*Co-written with Anna Muthalaly | Communications Intern and Public Policy major at Duke University
This week marks the 57th anniversary of the Medicaid program, which provides health care coverage for over 75 million people in the United States. Although little attention was paid to Medicaid when it was passed in 1965, it is a program that has stood the test of time and now offers our best opportunity to address the profound disparities in coverage, access to services and health outcomes that our country wears as its badge of shame.
Medicaid is not perfect – racism was baked into the program from the onset, and, even before Dobbs, Medicaid only covered abortions in the case of rape, incest, or a danger to the life of the mother. Nonetheless, the Medicaid program has given millions of people access to health care and has the ability to provide coverage for millions more through Medicaid expansion. At the National Health Law Program, we believe in the promise of Medicaid as a powerful tool to advance toward our goal of health equity, mobilizing the diverse web of systems, communities and organizations that makes health possible.
Earlier this year, NHeLP’s Legal Director, Jane Perkins, and North Carolina Managing Attorney, Sarah Somers, published an article in the Journal of Health and Life Sciences Law, “The Ongoing Racial Paradox of the Medicaid Program,” exploring the complex role race has played in Medicaid. They note that almost 2.4 million uninsured black, indigenous, and people of color (BIPOC) would become eligible for coverage if policy makers deployed Medicaid to its full potential and expanded in the current non-expansion states. Increased access to care would help to address health disparities. In addition, Medicaid provides opportunities for innovation, such as coordination of health care services with needed social services, and better data collection to enable us to understand and address health inequities. Medicaid has stood the test of time because, little by little, we have unleashed the potential built into the Medicaid program. There is more untapped potential that we can and should use in our pursuit of health equity, where everyone has access to quality health care, people are able to achieve their own highest attainable standard of health, and each person has all they need to flourish and thrive.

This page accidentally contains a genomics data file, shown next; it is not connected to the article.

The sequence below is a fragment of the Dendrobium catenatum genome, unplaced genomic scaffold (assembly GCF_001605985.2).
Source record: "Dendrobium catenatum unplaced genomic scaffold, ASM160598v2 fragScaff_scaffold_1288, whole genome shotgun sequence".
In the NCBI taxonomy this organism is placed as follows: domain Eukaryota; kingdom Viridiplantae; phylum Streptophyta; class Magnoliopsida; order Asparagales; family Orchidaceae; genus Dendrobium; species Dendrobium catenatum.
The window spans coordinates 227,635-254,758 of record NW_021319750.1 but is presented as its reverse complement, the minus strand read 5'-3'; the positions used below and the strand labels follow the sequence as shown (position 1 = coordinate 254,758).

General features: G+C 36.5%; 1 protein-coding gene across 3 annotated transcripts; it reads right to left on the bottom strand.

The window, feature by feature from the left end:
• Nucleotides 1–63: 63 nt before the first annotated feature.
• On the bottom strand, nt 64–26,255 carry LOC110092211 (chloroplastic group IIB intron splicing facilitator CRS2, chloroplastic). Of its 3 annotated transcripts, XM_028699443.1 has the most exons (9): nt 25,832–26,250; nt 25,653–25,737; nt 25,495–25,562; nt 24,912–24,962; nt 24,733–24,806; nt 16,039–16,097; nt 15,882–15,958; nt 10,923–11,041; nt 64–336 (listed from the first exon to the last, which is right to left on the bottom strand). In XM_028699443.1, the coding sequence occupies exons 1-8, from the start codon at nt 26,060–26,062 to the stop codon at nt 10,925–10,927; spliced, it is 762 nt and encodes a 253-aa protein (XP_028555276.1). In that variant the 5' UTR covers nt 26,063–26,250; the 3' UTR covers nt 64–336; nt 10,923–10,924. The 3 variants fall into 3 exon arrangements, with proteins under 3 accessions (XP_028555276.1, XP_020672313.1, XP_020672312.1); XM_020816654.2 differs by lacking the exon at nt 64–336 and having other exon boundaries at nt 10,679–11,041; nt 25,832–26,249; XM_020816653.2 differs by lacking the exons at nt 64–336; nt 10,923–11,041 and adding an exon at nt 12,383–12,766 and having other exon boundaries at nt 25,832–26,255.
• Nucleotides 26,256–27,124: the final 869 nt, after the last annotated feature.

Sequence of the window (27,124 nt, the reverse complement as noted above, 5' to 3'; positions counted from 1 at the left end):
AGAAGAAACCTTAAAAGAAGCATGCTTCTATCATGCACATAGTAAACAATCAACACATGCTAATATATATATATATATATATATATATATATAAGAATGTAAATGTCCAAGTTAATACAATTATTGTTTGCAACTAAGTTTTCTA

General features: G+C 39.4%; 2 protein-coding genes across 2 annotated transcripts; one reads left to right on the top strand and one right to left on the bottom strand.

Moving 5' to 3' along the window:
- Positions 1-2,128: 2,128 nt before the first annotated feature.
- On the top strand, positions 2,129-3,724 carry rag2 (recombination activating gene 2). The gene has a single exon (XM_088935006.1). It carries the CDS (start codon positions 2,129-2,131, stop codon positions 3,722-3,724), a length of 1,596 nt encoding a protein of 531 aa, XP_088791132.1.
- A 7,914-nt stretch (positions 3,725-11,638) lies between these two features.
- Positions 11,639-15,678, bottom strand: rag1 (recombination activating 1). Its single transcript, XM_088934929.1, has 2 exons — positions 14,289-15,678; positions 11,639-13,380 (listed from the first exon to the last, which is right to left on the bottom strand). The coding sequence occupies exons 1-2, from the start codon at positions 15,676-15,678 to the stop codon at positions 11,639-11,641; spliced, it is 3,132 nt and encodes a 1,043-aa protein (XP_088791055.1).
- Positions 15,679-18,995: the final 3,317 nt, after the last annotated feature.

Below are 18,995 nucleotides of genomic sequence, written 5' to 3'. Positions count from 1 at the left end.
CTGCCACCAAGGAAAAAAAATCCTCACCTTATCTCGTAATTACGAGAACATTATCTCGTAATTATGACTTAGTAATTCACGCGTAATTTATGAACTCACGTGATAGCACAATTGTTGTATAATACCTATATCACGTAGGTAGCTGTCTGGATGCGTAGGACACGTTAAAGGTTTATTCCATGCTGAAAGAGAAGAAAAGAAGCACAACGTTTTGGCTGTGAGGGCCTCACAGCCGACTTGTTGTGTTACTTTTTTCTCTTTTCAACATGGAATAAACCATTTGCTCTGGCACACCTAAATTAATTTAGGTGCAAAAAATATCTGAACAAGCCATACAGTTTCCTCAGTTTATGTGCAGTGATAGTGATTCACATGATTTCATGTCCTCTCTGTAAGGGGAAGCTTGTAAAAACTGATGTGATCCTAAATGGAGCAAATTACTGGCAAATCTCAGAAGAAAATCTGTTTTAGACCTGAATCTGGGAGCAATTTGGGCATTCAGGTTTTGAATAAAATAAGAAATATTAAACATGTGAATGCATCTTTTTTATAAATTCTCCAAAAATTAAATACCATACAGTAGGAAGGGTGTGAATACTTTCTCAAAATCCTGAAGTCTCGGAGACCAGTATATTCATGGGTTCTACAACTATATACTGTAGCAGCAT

As we celebrate Medicaid’s anniversary this year, we are doubling down in our efforts to protect and advance access to quality and affordable health care for all. In addition to the harsh realities we are all grappling with in the wake of the Supreme Court’s ruling in Dobbs v. Jackson Women’s Health Organization, we face an additional threat to health rights this year, as the Court has also agreed to hear the case of Health and Hospital Corporation of Marion County, Indiana v. Talevski. In this case, use of Section 1983 of the Civil Rights Act to bring actions against states that are not fulfilling their obligations under Medicaid, is under challenge. A negative ruling in Talevski would threaten the ability of individuals to enforce the promises of Medicaid, a key tool that NHeLP has used to great effect over the last 50 years, ensuring that those promises are realities for the low-income people the statute was designed to protect.. We are hoping for the best, but prepared for the worst. Regardless of what the Supreme Court decides, we are ready to keep fighting to enforce Medicaid in every state and protect the health rights of the people who need us most.